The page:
If Our Bodies Could Talk by James Hamblin
Written by Ashley Kelmore, Posted in Reviews
Best for: You, assuming you like quality science writing, humor, and an unexpected amount of social justice talk.
In a nutshell: Journalist and doctor answers questions about our bodies.
Line that sticks with me: (mostly because it’s demonstrative of the author’s dry humor) “But in search of an actual definition, Cleveland clinic begs the question. “Sudden cardiac death is a sudden, unexpected death caused by loss of heart function.” (You guys, why do you have a website?)” p289
Why I chose it: Stopped by the bookstore looking for travel books for an upcoming trip. Saw this (autographed copy to boot, which means sadly I missed his visit to Seattle), flipped through the table of contents, and knew I had to own it immediately.
Review: Ack! So good! This 350-page book is broken down into six sections – Appearing, Perceiving, Eating, Drinking, Relating, and Enduring. And while there are a dozen or so questions in each section, the responses aren’t exactly what you’d expect – they are even better. For example, a question as simple as “What are sunburns?” is answered with a discussion of what sunburns are that eventually leads to a discussion of health disparities and the Watts riots. A question about whether we need to drink 8 glasses of water is the start of a broader discussion about sweat, and juice, and vitaminwater.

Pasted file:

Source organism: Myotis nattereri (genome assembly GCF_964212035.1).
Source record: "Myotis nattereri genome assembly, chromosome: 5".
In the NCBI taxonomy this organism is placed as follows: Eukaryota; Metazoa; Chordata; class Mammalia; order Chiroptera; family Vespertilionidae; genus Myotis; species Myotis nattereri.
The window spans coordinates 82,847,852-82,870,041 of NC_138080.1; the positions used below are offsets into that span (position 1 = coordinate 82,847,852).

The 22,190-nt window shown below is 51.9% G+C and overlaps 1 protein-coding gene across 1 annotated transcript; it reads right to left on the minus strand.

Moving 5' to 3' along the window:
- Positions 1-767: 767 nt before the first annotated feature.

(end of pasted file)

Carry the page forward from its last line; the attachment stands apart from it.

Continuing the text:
It gets better. Dr. Hamblin discusses disparities in care for trans individuals, and the inherent patriarchal bias in how we look at (or don’t – the nipple discussion is fascinating) our different body parts. He tackles ‘gluten sensitivity’ and lactose tolerance (seriously, he points out that lactose intolerance is a weird and sort of racist way to frame it, considering the majority of the world’s population is not lactose tolerant), and spends a whole chunk of the book on aging and dying.
This isn’t a straightforward ‘ask question – get answer’ book; it’s more an opportunity for Dr. Hamblin to quickly answer basic questions and then use them as jumping off points for deeper and more interesting discussions. And it’s so funny. Not constant, joke-joke-joke funny, but witty and dry. I guffawed and laughed out loud multiple times. Nothing is straightforward – I don’t think he ever actually says whether we need to drink 8 glasses of water a day (or more, or less) – but that’s not exactly the point. The point is a discussion about hydration, and dehydration, and over-hydration. It got me thinking about many of the topics in ways I hadn’t before.
Go. Read this.